I can’t tell you how long I stayed under water, and how far I swam before coming up for air again, but eventually I got away from the bugs.  By then the boat had capsized and I was luckily able to catch up with it (the first rule of sailing is to never let go of the boat!).  The last of the bugs washed away, I enjoyed an afternoon of sailing and made it home to tell the tale.  To this day, however, I freak out when I unexpectedly come across an earwig.

So what does all this have to do with local food?  Well, I’ll tell you, but this is not for the squeamish. 

Yesterday I was opened a nice jar of homemade pickles – given to me by a friend from her personal pantry – to go with lunch.  The lid was corroded and I had to struggle and struggle to get it off.  At last, as I leaned in close, the seal finally gave way and off popped off the lid.  And out of the jar popped…

…an earwig.  A giant, slimy, wet and very alive earwig.

I’m sure you could hear my scream from Toronto.  How on earth did this bug survive in a sealed jar of vinegar for 6 months?  Forget cockroaches, if we ever have a nuclear war (or general global disaster) earwigs are going to take over the world. 

The pickles, of course, are a lost cause.  There’s no way I’m going to eat them now.  I even had trouble eating pickles at a friend’s this afternoon, although I forced myself to in order to “get back on the horse.” I also bought some carefully inspected, certified ‘earwig-free’ pickles at the Western Fair market.  But the problem remained: what to do with this darn bug?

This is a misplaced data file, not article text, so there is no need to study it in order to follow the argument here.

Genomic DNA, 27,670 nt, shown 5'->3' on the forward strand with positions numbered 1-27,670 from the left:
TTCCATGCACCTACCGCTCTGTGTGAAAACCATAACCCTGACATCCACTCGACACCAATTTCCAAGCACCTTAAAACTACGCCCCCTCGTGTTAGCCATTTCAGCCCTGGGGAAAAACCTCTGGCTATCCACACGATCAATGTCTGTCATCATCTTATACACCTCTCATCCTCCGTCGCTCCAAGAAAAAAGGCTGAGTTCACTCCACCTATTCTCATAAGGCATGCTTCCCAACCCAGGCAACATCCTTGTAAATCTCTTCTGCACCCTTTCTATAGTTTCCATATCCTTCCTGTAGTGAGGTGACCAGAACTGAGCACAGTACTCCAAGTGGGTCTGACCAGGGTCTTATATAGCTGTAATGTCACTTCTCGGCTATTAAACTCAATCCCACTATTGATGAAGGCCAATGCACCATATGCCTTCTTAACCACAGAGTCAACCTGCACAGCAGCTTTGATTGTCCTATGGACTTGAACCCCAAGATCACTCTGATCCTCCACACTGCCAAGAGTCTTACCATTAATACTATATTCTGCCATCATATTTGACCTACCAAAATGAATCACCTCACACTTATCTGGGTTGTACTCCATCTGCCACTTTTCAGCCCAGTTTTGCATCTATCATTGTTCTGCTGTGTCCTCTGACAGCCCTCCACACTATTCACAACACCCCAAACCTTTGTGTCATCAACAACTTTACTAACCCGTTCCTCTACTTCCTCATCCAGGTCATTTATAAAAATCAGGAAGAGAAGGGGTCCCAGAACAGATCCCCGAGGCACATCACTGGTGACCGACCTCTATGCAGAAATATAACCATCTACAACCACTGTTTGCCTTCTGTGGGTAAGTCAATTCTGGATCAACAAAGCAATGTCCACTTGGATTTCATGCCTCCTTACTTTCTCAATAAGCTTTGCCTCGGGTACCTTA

Yes, he is still in the jar, which is sitting on my counter with the lid firmly back in place.  The obvious answer for most people is “kill him.”  But how can I kill something that survived such a horrible ordeal?  I mean, imagine being trapped in a jar of vinegar for 6 months, only to be squished seconds after finally being set free.  Call me crazy, but I just couldn’t do it.  I also couldn’t just pour him outside because it’s -10 and he’d freeze solid.  Maybe I should wash him down the drain, as after the pickle jar, a sewer should be a walk in the park.   Then again, I probably don’t want this particular bug to survive.  The last thing we need is for him to spawn a colony of super earwigs in our drainpipes.  

5 Responses

  1. Great humor, er, how do you know your earwig is a ‘he’? Subtle Hillaryism?
    BTW, loved your sailing description. Had a hiking strap break once myself. Only the tiller extension saved me.

  2. Funny stories and you tell them well!

  3. Ah, yes, the earwig. Not sure how to help you with this dilemma, but your tale resonated. I frequently find slugs, etc., in my organic lettuce and my fruit & veg inspections have become much more thorough. Like, microscopic! Insects are all well and good, but eating one…???? No, thanks.

  4. Oh dear the earwig I get the creeps just thinking about it. 1 Time i was about to go to bed… and walking over i felt something tickling my toes, THE MIGHTY EARWIG i found something to kill it but i could never sleep that night.

  5. I think the earwig was hding under the lid in the area where the threads make contact with the jar. There is a space between the jar and the lid that they can hide without actually being inside the jar of pickles.